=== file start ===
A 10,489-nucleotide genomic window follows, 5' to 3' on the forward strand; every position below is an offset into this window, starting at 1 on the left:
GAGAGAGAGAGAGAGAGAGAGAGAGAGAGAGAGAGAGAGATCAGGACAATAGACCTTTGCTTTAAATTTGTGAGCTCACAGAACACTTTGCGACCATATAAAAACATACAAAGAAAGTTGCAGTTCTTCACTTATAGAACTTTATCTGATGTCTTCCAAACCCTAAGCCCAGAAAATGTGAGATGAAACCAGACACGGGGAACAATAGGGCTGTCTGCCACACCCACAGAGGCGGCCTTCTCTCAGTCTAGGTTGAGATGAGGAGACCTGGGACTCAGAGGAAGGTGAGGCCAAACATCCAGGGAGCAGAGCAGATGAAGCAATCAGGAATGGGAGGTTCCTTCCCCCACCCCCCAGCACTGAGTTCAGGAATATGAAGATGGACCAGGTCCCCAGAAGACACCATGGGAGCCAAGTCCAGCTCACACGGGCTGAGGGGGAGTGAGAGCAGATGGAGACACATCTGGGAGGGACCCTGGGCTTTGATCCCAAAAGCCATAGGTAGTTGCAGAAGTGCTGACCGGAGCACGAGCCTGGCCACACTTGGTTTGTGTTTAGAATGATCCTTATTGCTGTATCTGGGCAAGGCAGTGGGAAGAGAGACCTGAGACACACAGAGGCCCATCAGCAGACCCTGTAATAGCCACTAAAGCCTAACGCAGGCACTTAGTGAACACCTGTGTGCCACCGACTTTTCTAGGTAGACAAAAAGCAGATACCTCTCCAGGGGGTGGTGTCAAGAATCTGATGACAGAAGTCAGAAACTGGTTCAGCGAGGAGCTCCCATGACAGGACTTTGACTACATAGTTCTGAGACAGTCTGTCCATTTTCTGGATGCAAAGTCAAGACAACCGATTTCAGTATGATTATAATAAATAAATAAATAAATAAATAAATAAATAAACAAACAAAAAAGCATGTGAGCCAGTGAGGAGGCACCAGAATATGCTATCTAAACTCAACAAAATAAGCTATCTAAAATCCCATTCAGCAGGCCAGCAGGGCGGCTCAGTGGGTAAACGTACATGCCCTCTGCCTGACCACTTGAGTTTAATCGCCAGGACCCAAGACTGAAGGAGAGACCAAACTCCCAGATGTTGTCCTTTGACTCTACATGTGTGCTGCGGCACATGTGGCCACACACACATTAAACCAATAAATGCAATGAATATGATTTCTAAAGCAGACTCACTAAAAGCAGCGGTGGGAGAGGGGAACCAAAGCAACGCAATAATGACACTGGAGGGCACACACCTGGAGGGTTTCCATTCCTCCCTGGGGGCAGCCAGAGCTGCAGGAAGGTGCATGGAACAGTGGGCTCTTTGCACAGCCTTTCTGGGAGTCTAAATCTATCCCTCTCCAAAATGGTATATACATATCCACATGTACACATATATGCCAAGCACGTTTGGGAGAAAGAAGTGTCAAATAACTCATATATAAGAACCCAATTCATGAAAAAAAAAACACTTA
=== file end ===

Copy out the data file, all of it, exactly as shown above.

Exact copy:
A 10,489-nucleotide genomic window follows, 5' to 3' on the forward strand; every position below is an offset into this window, starting at 1 on the left:
GAGAGAGAGAGAGAGAGAGAGAGAGAGAGAGAGAGAGAGATCAGGACAATAGACCTTTGCTTTAAATTTGTGAGCTCACAGAACACTTTGCGACCATATAAAAACATACAAAGAAAGTTGCAGTTCTTCACTTATAGAACTTTATCTGATGTCTTCCAAACCCTAAGCCCAGAAAATGTGAGATGAAACCAGACACGGGGAACAATAGGGCTGTCTGCCACACCCACAGAGGCGGCCTTCTCTCAGTCTAGGTTGAGATGAGGAGACCTGGGACTCAGAGGAAGGTGAGGCCAAACATCCAGGGAGCAGAGCAGATGAAGCAATCAGGAATGGGAGGTTCCTTCCCCCACCCCCCAGCACTGAGTTCAGGAATATGAAGATGGACCAGGTCCCCAGAAGACACCATGGGAGCCAAGTCCAGCTCACACGGGCTGAGGGGGAGTGAGAGCAGATGGAGACACATCTGGGAGGGACCCTGGGCTTTGATCCCAAAAGCCATAGGTAGTTGCAGAAGTGCTGACCGGAGCACGAGCCTGGCCACACTTGGTTTGTGTTTAGAATGATCCTTATTGCTGTATCTGGGCAAGGCAGTGGGAAGAGAGACCTGAGACACACAGAGGCCCATCAGCAGACCCTGTAATAGCCACTAAAGCCTAACGCAGGCACTTAGTGAACACCTGTGTGCCACCGACTTTTCTAGGTAGACAAAAAGCAGATACCTCTCCAGGGGGTGGTGTCAAGAATCTGATGACAGAAGTCAGAAACTGGTTCAGCGAGGAGCTCCCATGACAGGACTTTGACTACATAGTTCTGAGACAGTCTGTCCATTTTCTGGATGCAAAGTCAAGACAACCGATTTCAGTATGATTATAATAAATAAATAAATAAATAAATAAATAAATAAACAAACAAAAAAGCATGTGAGCCAGTGAGGAGGCACCAGAATATGCTATCTAAACTCAACAAAATAAGCTATCTAAAATCCCATTCAGCAGGCCAGCAGGGCGGCTCAGTGGGTAAACGTACATGCCCTCTGCCTGACCACTTGAGTTTAATCGCCAGGACCCAAGACTGAAGGAGAGACCAAACTCCCAGATGTTGTCCTTTGACTCTACATGTGTGCTGCGGCACATGTGGCCACACACACATTAAACCAATAAATGCAATGAATATGATTTCTAAAGCAGACTCACTAAAAGCAGCGGTGGGAGAGGGGAACCAAAGCAACGCAATAATGACACTGGAGGGCACACACCTGGAGGGTTTCCATTCCTCCCTGGGGGCAGCCAGAGCTGCAGGAAGGTGCATGGAACAGTGGGCTCTTTGCACAGCCTTTCTGGGAGTCTAAATCTATCCCTCTCCAAAATGGTATATACATATCCACATGTACACATATATGCCAAGCACGTTTGGGAGAAAGAAGTGTCAAATAACTCATATATAAGAACCCAATTCATGAAAAAAAAAACACTTA